By Kristina Kelvy

Your heart is a muscle the size of your fist.

I Googled this sentence the other day. Real scientific, I know, but the sense of déjà vu as I repeated it in my head irked me. Like the itch you can’t quite reach on that one patch of skin right in the middle of your back. I knew I’d heard it before, that the neurons in my brain had somehow attached this meaning to it, that it stirred a rather undefinable response somewhere close to the unsettled nausea of simultaneous hope and despair.

Your heart is a muscle the size of your fist.

Google returned a nice plethora of results: it’s the title of a 2011 song for a punk rock band; it’s the title of a protest novel following the events in 1999 of a clash between police and protesters outside a meeting of the World Trade Organization in Seattle; it’s an often quoted (and often reproduced on Etsy) line from a memoir by an author compared to Kerouac. None of those felt right. None of them satisfied this constant repetition in my head.

Your heart is a muscle the size of your fist.

I held a human heart in my palm for the first time in December. Fitting perfectly in my hand was this collection of vessels and chambers, removed from its rib cage shield and held in delicate display. And for nearly a century, it felt every miniscule notch on the spectrum between happiness and sadness for my donor. Within its arteries, I could trace the remnants of blood that rushed through in excitement; I could see the muscle fibers that wrenched tightly when aching.

Your heart is a muscle the size of your fist.

Now, I’m perfectly aware that your heart feels no emotion, that it’s subjected to the physiologic responses triggered by the all-encompassing and mighty brain. Decades of research means we can now write more accurate Valentine’s Day cards. “You make the neurons in my limbic system fire when my optic nerve relays the data of your face to my visual processing center.” Somehow, I don’t see Hallmark rushing out to implement this idea.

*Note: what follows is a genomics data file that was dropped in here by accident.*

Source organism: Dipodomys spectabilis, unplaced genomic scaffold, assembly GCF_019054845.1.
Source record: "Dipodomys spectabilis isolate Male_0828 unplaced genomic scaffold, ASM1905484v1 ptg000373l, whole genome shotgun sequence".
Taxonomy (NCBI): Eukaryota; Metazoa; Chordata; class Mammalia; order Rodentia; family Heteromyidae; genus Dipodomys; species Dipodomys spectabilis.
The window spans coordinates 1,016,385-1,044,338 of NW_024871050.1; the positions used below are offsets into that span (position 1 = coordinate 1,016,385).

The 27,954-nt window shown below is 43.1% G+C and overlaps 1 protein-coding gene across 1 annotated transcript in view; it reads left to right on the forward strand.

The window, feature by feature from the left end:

Despite our advancements in science, the heart still reigns as the ruler of our emotions. The ancient Egyptians discarded every organ except the heart during the mummification process. The heart remained to testify for the deceased person in the afterlife. There I stood, in scrubs too big and surrounded by the hubbub of a day in the anatomy lab, trying to listen to this testimony.

I wondered when this heart was heard for the first time. Unlike me, her birth was too early for the sneak peak of an ultrasound. When was she first conscious of it racing with anticipation or pushing against her chest wall in a moment of fear. When did her heart move to sync with a lover’s in an intimate moment or quiet into mourning the loss of a friend. When did her heart just absentmindedly keep beating, through everyday life and the mundane simplicity of brushing her teeth.

The brain, in all its brilliance, is fallible. At some point, everyone forgets their keys, loses words on the tip of their tongue, asks people to repeat things that go in one ear and out the other. But our hearts, they’re steady and constant through sorrow, elation, uncertainty, and love. They’re present through that undefinable feeling of simultaneous hope and despair. So maybe having our hearts testify for us at the end of it all isn’t such a bad thing.

Your heart is a muscle the size of your fist.


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